The Years Leading Up To Diagnosis
As the years passed through high school and college, I continued birth control and continued to gain weight. The summer between my junior and senior years in college (2005), I was able to have the Lap Band surgery to help with weight loss. I initially lost 100 pounds but gained most of it back over the years.
Unrelated Surgery Leads To Endometriosis Discovery
In June 2009, Tim and I were married. We knew we wanted children but wanted to wait a few years so I continued birth control. Unfortunately, I ended up having to have my Lap Band removed due to complications (it had slipped) in June 2012. It was at the time of this surgery that my surgeon asked, “Do you have endometriosis?” I had maybe heard the word before but NOT ONCE had any of my OBGYN/Specialists mentioned it as a possibility! The surgeon said he had seen some bleeding but couldn’t tell if it was endometriosis. or maybe I had recently had a cyst burst. He did not note any of this or take pics. I mentioned it to my OBGYN who didn’t seem too concerned and continued to take birth control. I figured we would try to conceive in a couple of years and cross that bridge when it’s time.
Trying for a baby…but ended up with a huge cyst
Fast forward to July 2013 I took my last birth control pill and we decided to begin trying to conceive. I didn’t have a period right away so in November my OBGYN prescribed Provera to start one. I had a period but had to do another round in March and we added Metformin. Metformin helped a TON and I began to have regular periods. However, by August I was in a lot of pain, waking up in the middle of the night, urinating frequently, and feeling some relief when I could have a bowel movement. I had an ultrasound which showed a 10cm cyst on my ovary. My local OBGYN (Dr. Cunningham in Rolla, MO) referred me to a surgeon, Dr. Levine in St. Louis who, she was confident, is very skilled and would do as much as he could to save the ovary. At my consultation with him, I mentioned the bariatric surgeon questioning an endometriosis diagnosis and Dr. Levine said he would remove the endometriosis if he encountered it.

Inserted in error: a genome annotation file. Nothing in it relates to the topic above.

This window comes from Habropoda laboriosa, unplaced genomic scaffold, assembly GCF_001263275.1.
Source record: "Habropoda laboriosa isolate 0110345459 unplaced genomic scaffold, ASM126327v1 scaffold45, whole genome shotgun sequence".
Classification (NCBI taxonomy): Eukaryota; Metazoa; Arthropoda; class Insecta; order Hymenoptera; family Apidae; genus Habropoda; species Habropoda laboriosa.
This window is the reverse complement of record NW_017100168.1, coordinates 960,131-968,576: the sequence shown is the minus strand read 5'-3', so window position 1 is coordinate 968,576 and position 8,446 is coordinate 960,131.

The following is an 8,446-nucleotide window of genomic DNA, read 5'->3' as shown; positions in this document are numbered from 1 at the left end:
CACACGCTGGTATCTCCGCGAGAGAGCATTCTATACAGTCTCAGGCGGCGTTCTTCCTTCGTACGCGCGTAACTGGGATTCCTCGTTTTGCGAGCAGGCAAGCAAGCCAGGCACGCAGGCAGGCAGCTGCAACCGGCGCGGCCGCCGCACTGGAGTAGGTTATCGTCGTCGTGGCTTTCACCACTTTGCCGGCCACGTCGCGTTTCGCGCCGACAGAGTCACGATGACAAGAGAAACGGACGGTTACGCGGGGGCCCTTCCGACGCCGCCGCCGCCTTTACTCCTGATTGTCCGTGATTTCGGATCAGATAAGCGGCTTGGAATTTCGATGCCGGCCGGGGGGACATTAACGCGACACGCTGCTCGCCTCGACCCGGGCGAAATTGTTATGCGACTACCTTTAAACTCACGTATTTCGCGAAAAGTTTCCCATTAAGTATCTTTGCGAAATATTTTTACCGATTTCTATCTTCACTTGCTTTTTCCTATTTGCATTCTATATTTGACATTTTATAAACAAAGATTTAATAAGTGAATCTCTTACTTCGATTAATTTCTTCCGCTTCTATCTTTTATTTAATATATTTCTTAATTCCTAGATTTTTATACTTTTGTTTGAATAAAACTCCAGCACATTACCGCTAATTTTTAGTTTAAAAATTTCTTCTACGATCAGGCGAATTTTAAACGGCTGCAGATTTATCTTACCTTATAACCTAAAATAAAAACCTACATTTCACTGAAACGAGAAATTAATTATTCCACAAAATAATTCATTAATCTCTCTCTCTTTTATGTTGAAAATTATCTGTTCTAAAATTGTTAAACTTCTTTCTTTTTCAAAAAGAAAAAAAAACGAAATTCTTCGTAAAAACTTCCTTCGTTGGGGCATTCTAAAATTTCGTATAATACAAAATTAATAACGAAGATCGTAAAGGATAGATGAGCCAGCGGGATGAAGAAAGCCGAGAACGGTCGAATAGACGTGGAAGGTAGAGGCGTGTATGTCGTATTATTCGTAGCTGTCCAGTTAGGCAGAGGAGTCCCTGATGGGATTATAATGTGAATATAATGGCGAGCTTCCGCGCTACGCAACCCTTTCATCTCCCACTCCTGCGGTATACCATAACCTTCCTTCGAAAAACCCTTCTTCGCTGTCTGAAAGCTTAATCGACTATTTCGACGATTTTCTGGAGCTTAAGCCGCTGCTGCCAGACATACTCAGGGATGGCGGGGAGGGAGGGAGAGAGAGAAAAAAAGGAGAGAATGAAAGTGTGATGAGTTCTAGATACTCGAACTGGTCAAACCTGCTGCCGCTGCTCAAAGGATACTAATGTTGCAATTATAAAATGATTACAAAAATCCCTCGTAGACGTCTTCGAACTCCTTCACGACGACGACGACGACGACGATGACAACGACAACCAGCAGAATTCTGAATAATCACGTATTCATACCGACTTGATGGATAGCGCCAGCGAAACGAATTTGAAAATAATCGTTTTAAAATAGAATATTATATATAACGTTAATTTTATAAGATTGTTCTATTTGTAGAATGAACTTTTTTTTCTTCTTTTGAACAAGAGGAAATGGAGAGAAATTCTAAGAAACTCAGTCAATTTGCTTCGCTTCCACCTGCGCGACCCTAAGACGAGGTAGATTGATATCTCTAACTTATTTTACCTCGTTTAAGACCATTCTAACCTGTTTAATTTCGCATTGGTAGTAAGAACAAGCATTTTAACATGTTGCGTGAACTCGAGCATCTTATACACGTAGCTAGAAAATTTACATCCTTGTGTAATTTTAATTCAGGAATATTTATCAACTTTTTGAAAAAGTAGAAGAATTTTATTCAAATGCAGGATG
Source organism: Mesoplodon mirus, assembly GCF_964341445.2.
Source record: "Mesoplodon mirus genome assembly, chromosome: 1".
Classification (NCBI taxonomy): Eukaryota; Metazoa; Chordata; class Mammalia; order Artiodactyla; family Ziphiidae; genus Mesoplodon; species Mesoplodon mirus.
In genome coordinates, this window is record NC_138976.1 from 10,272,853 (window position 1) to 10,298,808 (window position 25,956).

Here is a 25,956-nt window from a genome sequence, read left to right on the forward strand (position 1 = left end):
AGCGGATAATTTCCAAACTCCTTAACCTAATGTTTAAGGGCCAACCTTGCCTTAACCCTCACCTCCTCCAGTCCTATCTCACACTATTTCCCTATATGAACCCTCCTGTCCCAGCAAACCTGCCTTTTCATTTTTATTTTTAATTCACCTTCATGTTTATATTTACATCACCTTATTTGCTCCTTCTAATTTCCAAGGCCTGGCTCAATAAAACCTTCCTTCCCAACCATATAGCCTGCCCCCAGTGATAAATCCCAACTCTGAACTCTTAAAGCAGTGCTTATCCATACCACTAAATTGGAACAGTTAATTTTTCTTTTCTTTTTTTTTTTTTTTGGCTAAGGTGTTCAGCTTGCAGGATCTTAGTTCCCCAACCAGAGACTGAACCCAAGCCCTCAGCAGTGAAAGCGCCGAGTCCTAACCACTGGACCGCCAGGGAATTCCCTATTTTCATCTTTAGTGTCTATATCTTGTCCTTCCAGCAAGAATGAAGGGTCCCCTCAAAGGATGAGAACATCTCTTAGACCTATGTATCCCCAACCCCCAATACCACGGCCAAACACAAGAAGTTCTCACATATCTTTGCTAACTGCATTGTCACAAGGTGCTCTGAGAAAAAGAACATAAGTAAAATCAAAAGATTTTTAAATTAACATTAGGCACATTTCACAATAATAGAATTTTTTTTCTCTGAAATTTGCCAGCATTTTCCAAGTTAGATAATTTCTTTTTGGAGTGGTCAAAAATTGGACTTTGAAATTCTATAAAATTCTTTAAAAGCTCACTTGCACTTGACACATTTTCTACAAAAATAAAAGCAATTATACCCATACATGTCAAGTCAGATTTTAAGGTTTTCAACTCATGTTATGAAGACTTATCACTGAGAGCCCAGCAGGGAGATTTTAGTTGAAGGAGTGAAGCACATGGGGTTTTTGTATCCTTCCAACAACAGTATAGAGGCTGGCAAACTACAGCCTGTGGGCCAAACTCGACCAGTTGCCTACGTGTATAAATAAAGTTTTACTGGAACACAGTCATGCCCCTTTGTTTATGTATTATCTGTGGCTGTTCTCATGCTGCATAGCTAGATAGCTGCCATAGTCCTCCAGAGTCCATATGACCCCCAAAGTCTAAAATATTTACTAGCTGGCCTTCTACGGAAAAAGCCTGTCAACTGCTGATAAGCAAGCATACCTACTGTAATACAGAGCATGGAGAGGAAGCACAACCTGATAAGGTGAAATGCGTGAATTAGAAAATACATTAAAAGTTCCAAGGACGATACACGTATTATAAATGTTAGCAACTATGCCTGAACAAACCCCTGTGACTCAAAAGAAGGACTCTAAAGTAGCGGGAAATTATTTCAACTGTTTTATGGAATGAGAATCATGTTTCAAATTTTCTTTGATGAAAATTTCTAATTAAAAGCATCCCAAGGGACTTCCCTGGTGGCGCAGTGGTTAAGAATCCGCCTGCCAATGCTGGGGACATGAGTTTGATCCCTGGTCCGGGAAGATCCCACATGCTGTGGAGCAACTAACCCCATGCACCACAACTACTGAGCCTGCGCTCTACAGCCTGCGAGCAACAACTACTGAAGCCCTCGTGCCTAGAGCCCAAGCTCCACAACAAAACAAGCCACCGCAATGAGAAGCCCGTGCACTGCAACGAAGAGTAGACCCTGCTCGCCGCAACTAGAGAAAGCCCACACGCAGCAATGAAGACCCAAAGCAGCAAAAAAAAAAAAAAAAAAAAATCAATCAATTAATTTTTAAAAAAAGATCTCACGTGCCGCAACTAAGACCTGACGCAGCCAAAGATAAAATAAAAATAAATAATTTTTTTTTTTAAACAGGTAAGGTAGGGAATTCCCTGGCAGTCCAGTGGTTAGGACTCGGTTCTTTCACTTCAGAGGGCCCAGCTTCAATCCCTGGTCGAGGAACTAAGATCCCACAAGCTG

Long surgery with unexpected turns
I went in for laparoscopic surgery that was supposed to be very routine and quick and ended up with laparoscopic incisions AND a large laparotomy incision. Dr. Levine started out laparoscopic but the adhesions/endometriosis was so bad he had to try again. He said it looked like paint splattered on a wall. Bladder and bowels were attached and it was an endometrioma on my right ovary. I ended up losing the right ovary and tube. At my follow up appointment I asked him about the left ovary and he said it looked normal and healthy. He said that PCOS was probably never even an issue…probably was endometriosis the whole time (another specialist has recently said that he believes I DO have PCOS…so who knows!) .
Dr. Levine told me that our best chances of conceiving naturally would be in the next 18 months but he recommended 6 months of Lupron as he wasn’t confident that he got all of my endometriosis. I researched Lupron and didn’t really like what I saw (still don’t) but I had just had surgery and everyone I talked to convinced me to go ahead with it since we really grew to like and trust Dr. Levine and my OBGYN was also on board. I was lucky and didn’t really have many of the side effects I was expecting; however I did have spotting almost daily.
I know Dr. Levine said he tried to get as much of the endometriosis as he could but was worried some may have been missed. He said he did not recommend another surgery – that I would risk a hysterectomy.